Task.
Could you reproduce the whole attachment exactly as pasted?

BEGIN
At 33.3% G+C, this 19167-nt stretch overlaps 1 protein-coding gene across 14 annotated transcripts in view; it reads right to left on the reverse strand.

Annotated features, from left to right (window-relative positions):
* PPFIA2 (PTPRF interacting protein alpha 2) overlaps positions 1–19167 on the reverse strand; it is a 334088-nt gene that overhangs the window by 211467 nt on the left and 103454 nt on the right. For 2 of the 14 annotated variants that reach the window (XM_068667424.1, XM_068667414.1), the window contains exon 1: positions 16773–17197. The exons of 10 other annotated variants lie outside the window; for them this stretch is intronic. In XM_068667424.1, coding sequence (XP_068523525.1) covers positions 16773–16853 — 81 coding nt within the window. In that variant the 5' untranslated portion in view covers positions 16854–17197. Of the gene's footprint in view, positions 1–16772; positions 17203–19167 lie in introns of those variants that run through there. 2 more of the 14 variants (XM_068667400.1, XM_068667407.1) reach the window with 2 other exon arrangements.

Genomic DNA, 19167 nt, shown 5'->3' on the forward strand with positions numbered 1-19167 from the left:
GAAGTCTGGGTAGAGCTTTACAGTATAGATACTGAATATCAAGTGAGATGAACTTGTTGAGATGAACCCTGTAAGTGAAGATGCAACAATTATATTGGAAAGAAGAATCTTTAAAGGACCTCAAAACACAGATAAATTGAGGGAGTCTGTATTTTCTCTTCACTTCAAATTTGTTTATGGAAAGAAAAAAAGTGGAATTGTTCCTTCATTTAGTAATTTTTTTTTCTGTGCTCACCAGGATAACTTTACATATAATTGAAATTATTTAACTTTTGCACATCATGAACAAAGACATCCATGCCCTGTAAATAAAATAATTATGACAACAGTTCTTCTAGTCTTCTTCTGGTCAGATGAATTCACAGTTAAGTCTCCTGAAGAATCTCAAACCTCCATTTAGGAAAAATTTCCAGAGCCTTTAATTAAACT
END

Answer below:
At 33.3% G+C, this 19167-nt stretch overlaps 1 protein-coding gene across 14 annotated transcripts in view; it reads right to left on the reverse strand.

Annotated features, from left to right (window-relative positions):
* PPFIA2 (PTPRF interacting protein alpha 2) overlaps positions 1–19167 on the reverse strand; it is a 334088-nt gene that overhangs the window by 211467 nt on the left and 103454 nt on the right. For 2 of the 14 annotated variants that reach the window (XM_068667424.1, XM_068667414.1), the window contains exon 1: positions 16773–17197. The exons of 10 other annotated variants lie outside the window; for them this stretch is intronic. In XM_068667424.1, coding sequence (XP_068523525.1) covers positions 16773–16853 — 81 coding nt within the window. In that variant the 5' untranslated portion in view covers positions 16854–17197. Of the gene's footprint in view, positions 1–16772; positions 17203–19167 lie in introns of those variants that run through there. 2 more of the 14 variants (XM_068667400.1, XM_068667407.1) reach the window with 2 other exon arrangements.

Genomic DNA, 19167 nt, shown 5'->3' on the forward strand with positions numbered 1-19167 from the left:
GAAGTCTGGGTAGAGCTTTACAGTATAGATACTGAATATCAAGTGAGATGAACTTGTTGAGATGAACCCTGTAAGTGAAGATGCAACAATTATATTGGAAAGAAGAATCTTTAAAGGACCTCAAAACACAGATAAATTGAGGGAGTCTGTATTTTCTCTTCACTTCAAATTTGTTTATGGAAAGAAAAAAAGTGGAATTGTTCCTTCATTTAGTAATTTTTTTTTCTGTGCTCACCAGGATAACTTTACATATAATTGAAATTATTTAACTTTTGCACATCATGAACAAAGACATCCATGCCCTGTAAATAAAATAATTATGACAACAGTTCTTCTAGTCTTCTTCTGGTCAGATGAATTCACAGTTAAGTCTCCTGAAGAATCTCAAACCTCCATTTAGGAAAAATTTCCAGAGCCTTTAATTAAACT